Do You Need To Be An Expert To Criticize Science?
PZ just wrote another response to Ed Clint’s critique of Watson’s Skepticon 5 speech. Once again, it isn’t substantive, but goes to qualifications, which, to be fair, were indeed addressed by Clint and by others. So, the question is: Does someone need to have any qualifications to criticize something? And obviously the answer is no, anyone can criticize anything; it happens all the time, and often that criticism is spot on.
But typically, it helps to have either a background in or knowledge of a particular science or other complex field before your criticism of that field will be relevant, articulate, informed, and logically sound. And when someone demonstrates that their criticism is none of these things, then the question of qualifications and competence comes up. When Rebecca Watson delivered her speech at Skepticon 5 (and is apparently presenting the same speech in New Zealand three times) she made many substantive errors that someone with even a layperson’s understanding of science wouldn’t have made. Thus she was unqualified to give the speech. It’s that simple.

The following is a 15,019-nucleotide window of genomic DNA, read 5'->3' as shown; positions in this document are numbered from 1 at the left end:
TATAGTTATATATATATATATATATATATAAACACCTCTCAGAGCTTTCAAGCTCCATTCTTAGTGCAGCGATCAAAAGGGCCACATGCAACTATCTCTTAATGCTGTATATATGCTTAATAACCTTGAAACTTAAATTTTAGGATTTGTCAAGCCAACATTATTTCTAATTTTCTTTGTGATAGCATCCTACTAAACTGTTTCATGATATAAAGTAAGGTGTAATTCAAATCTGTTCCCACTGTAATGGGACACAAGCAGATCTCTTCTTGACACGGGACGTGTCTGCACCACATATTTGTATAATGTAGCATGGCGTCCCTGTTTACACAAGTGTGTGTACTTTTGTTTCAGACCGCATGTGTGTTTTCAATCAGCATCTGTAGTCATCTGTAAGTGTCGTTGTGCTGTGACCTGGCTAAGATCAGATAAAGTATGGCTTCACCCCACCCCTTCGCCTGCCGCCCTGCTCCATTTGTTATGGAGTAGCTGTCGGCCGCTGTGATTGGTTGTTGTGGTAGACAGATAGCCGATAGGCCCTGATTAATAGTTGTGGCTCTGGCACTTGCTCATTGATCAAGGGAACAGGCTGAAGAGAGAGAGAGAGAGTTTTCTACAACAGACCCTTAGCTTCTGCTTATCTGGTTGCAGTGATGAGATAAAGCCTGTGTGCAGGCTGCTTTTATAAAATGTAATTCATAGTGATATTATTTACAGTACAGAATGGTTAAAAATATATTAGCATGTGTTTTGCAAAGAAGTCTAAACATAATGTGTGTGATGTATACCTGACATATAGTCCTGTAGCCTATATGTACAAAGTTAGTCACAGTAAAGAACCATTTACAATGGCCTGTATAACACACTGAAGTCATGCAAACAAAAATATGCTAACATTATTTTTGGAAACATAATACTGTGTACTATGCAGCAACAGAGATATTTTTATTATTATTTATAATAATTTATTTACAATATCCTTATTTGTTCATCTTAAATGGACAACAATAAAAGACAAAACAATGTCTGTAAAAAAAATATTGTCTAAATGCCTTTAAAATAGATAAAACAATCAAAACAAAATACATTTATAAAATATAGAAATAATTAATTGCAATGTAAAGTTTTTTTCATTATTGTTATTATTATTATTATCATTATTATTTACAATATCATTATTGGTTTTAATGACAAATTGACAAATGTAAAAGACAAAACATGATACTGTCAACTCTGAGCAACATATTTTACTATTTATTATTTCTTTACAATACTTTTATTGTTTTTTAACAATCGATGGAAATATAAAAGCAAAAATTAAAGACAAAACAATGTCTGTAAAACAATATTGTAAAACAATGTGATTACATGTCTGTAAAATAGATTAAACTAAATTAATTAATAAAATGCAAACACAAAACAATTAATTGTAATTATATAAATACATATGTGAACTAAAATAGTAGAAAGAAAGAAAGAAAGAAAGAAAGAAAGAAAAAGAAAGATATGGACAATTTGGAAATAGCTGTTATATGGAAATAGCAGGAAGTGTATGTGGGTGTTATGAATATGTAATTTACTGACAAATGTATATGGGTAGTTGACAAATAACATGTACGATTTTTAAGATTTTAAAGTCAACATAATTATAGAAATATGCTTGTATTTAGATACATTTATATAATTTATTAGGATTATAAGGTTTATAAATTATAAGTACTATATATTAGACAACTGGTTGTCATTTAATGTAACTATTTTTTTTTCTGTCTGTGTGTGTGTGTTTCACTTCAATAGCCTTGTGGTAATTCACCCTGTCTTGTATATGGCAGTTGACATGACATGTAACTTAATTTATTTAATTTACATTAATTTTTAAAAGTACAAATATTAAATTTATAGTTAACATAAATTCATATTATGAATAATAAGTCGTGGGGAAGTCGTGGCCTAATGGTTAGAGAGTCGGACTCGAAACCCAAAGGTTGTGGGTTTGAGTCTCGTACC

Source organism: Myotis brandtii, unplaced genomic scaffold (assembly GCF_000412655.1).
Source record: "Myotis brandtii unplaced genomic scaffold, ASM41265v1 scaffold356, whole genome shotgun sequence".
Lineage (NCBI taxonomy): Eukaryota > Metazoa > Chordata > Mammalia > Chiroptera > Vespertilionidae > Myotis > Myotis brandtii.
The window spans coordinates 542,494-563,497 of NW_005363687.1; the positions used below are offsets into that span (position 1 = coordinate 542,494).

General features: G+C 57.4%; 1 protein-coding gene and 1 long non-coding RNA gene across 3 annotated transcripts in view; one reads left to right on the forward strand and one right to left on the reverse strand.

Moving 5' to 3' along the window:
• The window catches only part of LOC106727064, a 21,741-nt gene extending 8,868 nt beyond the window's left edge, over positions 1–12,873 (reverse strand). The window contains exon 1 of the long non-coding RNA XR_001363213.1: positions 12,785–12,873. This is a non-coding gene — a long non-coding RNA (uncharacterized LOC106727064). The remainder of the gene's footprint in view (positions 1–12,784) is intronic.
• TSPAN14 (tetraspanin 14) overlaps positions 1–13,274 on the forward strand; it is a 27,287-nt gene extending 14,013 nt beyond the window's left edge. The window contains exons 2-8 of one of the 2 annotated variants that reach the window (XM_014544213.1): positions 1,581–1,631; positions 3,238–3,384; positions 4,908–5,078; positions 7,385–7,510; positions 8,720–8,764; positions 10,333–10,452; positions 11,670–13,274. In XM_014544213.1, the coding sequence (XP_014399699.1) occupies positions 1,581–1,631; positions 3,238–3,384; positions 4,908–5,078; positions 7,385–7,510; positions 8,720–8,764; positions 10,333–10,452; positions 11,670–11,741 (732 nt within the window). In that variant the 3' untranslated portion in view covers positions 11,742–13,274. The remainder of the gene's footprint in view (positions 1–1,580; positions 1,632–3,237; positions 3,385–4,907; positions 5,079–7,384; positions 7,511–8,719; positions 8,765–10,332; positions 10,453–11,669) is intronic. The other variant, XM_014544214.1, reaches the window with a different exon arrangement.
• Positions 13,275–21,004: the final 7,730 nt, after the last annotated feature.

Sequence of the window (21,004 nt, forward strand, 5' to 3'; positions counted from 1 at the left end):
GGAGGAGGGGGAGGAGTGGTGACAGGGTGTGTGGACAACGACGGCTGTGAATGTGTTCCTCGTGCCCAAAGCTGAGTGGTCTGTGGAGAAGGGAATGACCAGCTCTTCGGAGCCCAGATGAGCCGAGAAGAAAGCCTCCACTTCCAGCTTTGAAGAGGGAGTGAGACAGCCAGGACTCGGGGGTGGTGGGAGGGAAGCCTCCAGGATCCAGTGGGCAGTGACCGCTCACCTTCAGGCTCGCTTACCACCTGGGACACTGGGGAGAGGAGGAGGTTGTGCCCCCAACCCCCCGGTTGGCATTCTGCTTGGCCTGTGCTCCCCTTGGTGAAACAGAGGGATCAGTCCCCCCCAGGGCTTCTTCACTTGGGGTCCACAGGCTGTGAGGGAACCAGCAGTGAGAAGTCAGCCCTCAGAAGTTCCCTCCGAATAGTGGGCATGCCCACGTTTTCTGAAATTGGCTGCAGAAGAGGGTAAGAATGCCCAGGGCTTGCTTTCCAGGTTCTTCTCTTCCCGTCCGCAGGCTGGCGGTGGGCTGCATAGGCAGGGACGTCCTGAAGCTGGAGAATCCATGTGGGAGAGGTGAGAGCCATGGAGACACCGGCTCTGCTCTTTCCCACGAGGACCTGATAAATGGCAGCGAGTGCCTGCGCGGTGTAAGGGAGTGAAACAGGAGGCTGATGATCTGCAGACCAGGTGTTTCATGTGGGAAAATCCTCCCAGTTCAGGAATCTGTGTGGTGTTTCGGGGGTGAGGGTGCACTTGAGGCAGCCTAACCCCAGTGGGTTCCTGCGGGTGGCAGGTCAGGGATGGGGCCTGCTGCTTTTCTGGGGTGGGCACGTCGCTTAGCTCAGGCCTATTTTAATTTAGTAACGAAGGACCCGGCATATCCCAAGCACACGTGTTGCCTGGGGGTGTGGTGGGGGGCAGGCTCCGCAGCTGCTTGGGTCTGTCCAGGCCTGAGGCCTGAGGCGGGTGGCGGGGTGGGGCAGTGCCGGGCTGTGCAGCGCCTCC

Apparently PZ Myers believes that Paul Ryan’s degree in economics doesn’t qualify him to speak to economics, yet Watson’s degree in marketing qualifies her to tear apart evolutionary science. TRIGGER WARNING — ad homs: